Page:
Occupation of Clinton Campaign Headquarters

On October 28, just minutes before the massive police raid in Standing Rock, Indigenous youth from Standing Rock occupied the campaign headquarters of U.S. Democratic Nominee Hillary Clinton to demand she take a stand on the DAPL. The letter they tried to deliver to Clinton was refused by staff at the headquarters, nor did anyone deign to speak with the youth about their concerns. A statement issued by the Clinton campaign later that day was widely rejected as devoid of any content insofar as addressing the people’s concerns and was otherwise condemned for defending state repression and monopoly right.

More than One Million People “Check-In” at Standing Rock via Social Media

On October 31, more than one million people took part in an online action to protect activists at Standing Rock from police surveillance of social media.

“The Morton County Sheriff’s Department has been using Facebook check-ins to find out who is at Standing Rock in order to target them in attempts to disrupt the prayer camps.

“So Water Protectors are calling on EVERYONE to check-in at Standing Rock, ND to overwhelm and confuse them. This is concrete action that can protect people putting their bodies and well-being on the line that we can do without leaving our homes.”

Support from Researchers and Academics

In September, more than 1,200 archaeologists, anthropologists, curators, museum officials and academics signed a letter in support of the protests against the DAPL and calling on the U.S. government and its agencies to put an end to the construction of the oil facility.

The letter states in part:

“As archaeologists, anthropologists, historians, and museum workers committed to responsible stewardship, we are invested in the preservation and interpretation of archaeological and cultural heritage for the common good. We join the Standing Rock Sioux Tribe in denouncing the recent destruction of ancient burial sites, places of prayer and other significant cultural artifacts sacred to the Lakota and Dakota people.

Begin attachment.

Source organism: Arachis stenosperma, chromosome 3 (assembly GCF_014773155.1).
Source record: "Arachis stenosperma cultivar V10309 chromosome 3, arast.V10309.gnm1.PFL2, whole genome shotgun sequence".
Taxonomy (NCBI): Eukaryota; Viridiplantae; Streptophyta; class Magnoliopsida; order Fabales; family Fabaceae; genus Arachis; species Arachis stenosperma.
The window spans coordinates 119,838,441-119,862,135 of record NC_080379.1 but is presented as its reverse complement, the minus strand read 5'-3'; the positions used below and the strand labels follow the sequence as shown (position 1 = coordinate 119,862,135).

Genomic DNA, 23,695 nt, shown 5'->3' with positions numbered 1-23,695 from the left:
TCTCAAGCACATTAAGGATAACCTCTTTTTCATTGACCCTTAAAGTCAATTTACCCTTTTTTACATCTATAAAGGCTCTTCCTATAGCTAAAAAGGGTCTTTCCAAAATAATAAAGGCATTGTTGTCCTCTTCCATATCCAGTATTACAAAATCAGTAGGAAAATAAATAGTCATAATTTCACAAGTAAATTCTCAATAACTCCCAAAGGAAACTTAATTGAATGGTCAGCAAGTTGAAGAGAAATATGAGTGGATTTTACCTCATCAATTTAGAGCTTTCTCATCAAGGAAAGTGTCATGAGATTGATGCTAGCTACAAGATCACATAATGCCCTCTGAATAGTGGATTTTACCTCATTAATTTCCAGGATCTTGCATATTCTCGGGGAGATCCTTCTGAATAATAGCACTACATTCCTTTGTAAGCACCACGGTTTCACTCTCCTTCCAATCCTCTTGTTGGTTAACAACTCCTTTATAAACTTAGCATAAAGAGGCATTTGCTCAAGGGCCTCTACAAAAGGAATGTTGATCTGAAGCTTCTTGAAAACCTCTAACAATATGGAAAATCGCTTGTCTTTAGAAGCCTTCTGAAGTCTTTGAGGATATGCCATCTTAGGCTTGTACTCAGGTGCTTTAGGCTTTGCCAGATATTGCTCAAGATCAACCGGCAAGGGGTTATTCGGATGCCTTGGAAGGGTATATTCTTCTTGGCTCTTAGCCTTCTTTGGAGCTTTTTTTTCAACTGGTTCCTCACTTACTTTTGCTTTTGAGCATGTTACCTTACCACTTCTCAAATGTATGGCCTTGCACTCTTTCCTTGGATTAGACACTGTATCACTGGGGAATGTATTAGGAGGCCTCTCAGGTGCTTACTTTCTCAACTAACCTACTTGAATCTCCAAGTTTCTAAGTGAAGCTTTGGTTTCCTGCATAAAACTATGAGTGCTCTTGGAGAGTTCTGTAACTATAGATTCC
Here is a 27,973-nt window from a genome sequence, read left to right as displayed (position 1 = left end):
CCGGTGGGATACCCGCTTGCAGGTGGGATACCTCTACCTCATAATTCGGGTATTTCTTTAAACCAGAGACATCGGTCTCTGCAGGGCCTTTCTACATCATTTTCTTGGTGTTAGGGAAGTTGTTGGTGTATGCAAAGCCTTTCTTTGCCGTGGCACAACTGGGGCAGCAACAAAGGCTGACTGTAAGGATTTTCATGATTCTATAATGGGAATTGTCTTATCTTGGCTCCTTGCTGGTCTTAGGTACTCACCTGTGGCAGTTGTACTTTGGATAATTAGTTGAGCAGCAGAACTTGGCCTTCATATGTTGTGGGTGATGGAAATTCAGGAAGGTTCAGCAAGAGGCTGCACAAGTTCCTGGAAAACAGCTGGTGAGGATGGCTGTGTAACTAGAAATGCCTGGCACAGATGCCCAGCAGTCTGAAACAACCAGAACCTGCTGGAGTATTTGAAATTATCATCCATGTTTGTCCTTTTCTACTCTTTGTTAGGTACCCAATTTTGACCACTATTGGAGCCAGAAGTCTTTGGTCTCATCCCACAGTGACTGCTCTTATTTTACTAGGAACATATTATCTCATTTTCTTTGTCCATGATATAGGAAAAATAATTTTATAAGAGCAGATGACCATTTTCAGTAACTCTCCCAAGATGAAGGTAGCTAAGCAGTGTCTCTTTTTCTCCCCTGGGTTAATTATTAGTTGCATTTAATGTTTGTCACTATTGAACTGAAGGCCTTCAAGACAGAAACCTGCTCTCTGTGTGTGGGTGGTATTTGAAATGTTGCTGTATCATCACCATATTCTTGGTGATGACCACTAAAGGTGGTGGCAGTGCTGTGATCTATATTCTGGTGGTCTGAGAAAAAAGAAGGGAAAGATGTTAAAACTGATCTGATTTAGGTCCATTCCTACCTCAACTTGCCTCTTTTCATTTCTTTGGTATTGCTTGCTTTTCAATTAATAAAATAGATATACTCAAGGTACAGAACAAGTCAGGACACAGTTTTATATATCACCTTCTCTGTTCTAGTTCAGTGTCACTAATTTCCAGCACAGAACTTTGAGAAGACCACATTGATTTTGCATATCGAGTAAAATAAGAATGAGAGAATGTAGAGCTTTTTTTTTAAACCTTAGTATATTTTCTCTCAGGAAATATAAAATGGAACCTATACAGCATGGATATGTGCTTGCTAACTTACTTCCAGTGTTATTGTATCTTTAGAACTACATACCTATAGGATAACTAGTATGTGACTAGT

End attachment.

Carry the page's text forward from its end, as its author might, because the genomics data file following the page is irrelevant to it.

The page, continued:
“On Saturday, September 3, 2016, the company behind the contentious Dakota Access Pipeline project bulldozed land containing Native American burial grounds, grave markers, and artifacts — including ancient cairns and stone prayer rings. The construction crews, flanked by private security and canine squads, arrived just hours after the Standing Rock Sioux tribal lawyers disclosed the location of the recently discovered site in federal court filings.

[…]

“We call on the federal government to abide by its laws and to conduct a thorough environmental impact statement and cultural resources survey on the pipeline’s route, with proper consultation with the Standing Rock Sioux Tribe. We stand with the Standing Rock Sioux Tribe and affirm their treaty rights, tribal sovereignty, and the protection of their lands, waters, cultural and sacred sites, and we stand with all those attempting to prevent further irreparable losses.”

Note

For background on the resistance at Standing Rock, see TML Weekly, October 1, 2016.

(With files from sacredstonecamp.org, TeleSUR, MNN. Photos: Standing Rock Sioux, MNN, E.R. McGregor, J. Davis-Hockett, Rising Tide North America, J.F. Tinternet, S. Skinner, J. Cordova, R. Wilson, Kehrt.)

Source: TML Weekly, November 5, 2016 – No. 43